‘Ireland’s vague hate crime Bill will criminalise ordinary people’ warns leading critic

Ireland’s hate crime Bill will restrict free speech and criminalise ordinary people for expressing unpopular views, Senator Rónán Mullen has warned.

The Criminal Justice (Incitement to Violence or Hatred and Hate Offences) Bill is set to significantly expand and replace existing hate crime legislation in Ireland. It includes a new offence of inciting hatred against others based on their protected characteristics which carries a possible five-year prison sentence.

Speaking on The Tonight Show, the Independent Senator warned the legislation, currently being considered by the Seanad, is far too broad, and lacks clarity in key areas which could lead to people censoring themselves for fear of prosecution.

Curtailing free speech

Earlier in the show, Justice Minister Helen McEntee committed to enact the legislation this year – more than a year behind schedule. She said that the legislation’s progress had been slowed due to concerns about its impact, which she dismissed as the result of “misinformation”.

She had claimed the Bill would not stifle free speech, but Sen Mullen said it was “remarkable” that in a piece of criminal legislation covering contested areas of ‘hate speech’, the word ‘hatred’ remained undefined.

The Government has gone to the extreme end of using criminal law to intimidate ordinary people.

He said: “People are entitled to clarity, especially in this day and age about what they can say and what they can’t, because there’s a great push on to curtail people’s freedom of expression, particularly around controversial areas, such as gender”.

Noting that the Bill says that ‘gender’ includes “other than those of male and female” he highlighted that parents, feminists and people concerned about transgender participation in sport or access to female-only spaces, could be caught by the vagueness of the law.

‘Intimidating ordinary people’

Senator Barry Ward of Fine Gael defended the lack of clarity in the legislation, saying that gender has been defined broadly because its purpose is to protect “people who fall outside that binary condition of being male or female”, and “persecuted minorities”.

He also said “I don’t think anyone is in any doubt about what hate or hatred means”, adding: “Nobody has any doubt about the difference between expressing a legitimate, even offensive, opinion, and the idea that you’re stoking up hatred or seeking to have violence enacted against people.”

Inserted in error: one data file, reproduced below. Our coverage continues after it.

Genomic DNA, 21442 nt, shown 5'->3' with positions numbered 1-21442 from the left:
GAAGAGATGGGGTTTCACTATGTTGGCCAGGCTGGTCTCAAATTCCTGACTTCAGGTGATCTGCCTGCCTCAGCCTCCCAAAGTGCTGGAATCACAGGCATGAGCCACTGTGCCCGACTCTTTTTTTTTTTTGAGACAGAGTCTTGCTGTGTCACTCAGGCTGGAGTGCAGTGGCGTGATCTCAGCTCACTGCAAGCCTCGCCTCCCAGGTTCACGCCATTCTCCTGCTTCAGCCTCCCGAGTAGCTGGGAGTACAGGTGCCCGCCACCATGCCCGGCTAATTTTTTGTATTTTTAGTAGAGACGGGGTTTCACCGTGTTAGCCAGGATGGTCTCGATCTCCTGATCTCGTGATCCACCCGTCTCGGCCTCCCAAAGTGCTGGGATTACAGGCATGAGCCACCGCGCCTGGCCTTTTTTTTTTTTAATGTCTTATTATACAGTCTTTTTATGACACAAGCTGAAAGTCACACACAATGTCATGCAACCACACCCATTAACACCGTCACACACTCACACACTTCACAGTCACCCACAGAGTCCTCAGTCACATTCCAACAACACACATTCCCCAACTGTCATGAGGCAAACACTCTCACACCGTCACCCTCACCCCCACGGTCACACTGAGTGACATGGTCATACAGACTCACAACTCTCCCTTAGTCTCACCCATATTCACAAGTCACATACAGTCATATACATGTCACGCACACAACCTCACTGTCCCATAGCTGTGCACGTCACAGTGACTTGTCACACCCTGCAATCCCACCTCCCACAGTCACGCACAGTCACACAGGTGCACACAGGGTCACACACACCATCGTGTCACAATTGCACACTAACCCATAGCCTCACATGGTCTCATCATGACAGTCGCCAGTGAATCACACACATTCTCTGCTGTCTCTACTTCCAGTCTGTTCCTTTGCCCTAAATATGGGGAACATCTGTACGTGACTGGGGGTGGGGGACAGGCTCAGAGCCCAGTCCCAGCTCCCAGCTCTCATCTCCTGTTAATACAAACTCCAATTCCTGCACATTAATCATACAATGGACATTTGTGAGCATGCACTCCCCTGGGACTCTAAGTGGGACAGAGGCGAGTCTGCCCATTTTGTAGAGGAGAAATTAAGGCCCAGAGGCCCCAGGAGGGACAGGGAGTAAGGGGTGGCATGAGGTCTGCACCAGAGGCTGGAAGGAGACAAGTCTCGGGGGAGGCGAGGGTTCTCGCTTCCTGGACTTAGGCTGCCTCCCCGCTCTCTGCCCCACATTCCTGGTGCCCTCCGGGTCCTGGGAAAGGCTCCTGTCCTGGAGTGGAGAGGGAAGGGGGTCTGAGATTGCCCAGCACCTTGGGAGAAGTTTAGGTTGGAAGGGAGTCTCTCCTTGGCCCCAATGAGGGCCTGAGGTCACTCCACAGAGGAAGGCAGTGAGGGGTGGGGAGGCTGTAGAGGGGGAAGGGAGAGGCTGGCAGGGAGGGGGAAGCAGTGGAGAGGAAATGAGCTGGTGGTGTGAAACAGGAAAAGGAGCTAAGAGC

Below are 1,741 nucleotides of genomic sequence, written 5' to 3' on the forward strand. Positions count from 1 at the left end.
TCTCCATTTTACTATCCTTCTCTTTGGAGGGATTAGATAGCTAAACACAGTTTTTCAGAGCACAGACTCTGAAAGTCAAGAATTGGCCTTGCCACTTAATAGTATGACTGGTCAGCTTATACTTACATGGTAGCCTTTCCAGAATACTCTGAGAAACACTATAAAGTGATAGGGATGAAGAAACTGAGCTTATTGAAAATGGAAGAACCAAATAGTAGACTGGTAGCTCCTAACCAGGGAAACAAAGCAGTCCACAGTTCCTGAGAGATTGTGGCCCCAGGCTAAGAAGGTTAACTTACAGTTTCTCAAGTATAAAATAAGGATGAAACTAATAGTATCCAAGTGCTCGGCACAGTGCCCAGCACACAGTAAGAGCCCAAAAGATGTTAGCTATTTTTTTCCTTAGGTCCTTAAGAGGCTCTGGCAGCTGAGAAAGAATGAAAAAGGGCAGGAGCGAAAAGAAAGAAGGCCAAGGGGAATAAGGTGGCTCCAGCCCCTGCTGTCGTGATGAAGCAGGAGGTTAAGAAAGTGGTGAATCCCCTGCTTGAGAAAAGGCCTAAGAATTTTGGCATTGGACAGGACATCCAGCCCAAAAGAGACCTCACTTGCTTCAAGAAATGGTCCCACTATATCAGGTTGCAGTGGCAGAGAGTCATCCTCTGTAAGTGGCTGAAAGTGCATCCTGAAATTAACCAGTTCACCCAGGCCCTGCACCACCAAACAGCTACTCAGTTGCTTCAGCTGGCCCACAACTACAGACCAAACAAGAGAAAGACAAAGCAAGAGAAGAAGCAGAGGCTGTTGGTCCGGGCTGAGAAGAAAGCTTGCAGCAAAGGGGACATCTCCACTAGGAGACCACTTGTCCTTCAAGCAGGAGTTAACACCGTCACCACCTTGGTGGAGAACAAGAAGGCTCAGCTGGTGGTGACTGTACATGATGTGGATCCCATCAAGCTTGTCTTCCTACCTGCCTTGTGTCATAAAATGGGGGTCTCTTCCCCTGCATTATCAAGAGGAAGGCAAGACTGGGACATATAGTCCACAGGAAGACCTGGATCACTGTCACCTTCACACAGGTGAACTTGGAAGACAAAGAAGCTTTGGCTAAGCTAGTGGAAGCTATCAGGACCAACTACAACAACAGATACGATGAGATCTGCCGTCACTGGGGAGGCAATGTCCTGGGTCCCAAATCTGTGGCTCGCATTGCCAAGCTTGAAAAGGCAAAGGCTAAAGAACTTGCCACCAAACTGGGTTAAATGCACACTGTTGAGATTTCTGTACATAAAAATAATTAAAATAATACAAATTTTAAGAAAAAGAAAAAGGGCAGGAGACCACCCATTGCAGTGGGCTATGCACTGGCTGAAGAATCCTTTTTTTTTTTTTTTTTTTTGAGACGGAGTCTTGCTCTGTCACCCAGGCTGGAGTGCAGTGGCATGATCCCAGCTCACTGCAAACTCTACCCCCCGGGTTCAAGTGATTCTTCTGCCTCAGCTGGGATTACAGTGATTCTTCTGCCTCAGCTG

But Sen Mullen responded: “You don’t talk about ‘stoking up hatred’ in the Bill. You’re the same as the Minister. She came in and tried to reassure us and said this is about people ‘stirring up’. ‘Stirring up’ was in the 1989 legislation, it’s not in this legislation”.

Although he accepted that the Government had offered reassurance on free speech he concluded “None of the reassurance, none of the safeguards are in the Bill”, adding: “The Government has gone to the extreme end of using criminal law to intimidate ordinary people.”

‘Restrictive, vague, undemocratic’

His comments echoed recent remarks from Barrister Grace Sullivan who told the Irish Independent that the legislation is “restrictive, vague [and] undemocratic”.

She said the lack of definition in the Bill is “problematic”, explaining: “The law itself is what will be applied in the courts and citizens cannot simply rely on assurances from politicians or civil servants.

restrictive, vague, undemocratic

“The law should be clear in order for citizens to be able to order their conduct in the future to avoid criminal sanction.

“What it means to ‘incite hatred’, a seminal aspect of a criminal offence in the Bill, remains inadequately defined and how this law will be interpreted is unclear.”


Later she told The Christian Institute: “This law will impose criminal limitations on what can be said on certain topics upon which individuals clearly hold differences of opinion, for instance religion.

“Every citizen should care about the restriction through the heavy hand of the criminal law of basic and fundamental human rights that we all enjoy on a daily basis.

“The protections of such rights from government overreach are what separate a democratic society from an authoritarian one. The restriction of my speech today could be the restriction of your speech tomorrow.”

Also see:

Critics of RoI hate crime Bill forecast ‘free speech big freeze’

Irish Govt claims ‘broad support’ for hate speech Bill despite huge public opposition

Free speech concerns dog Ireland’s hate crime bill

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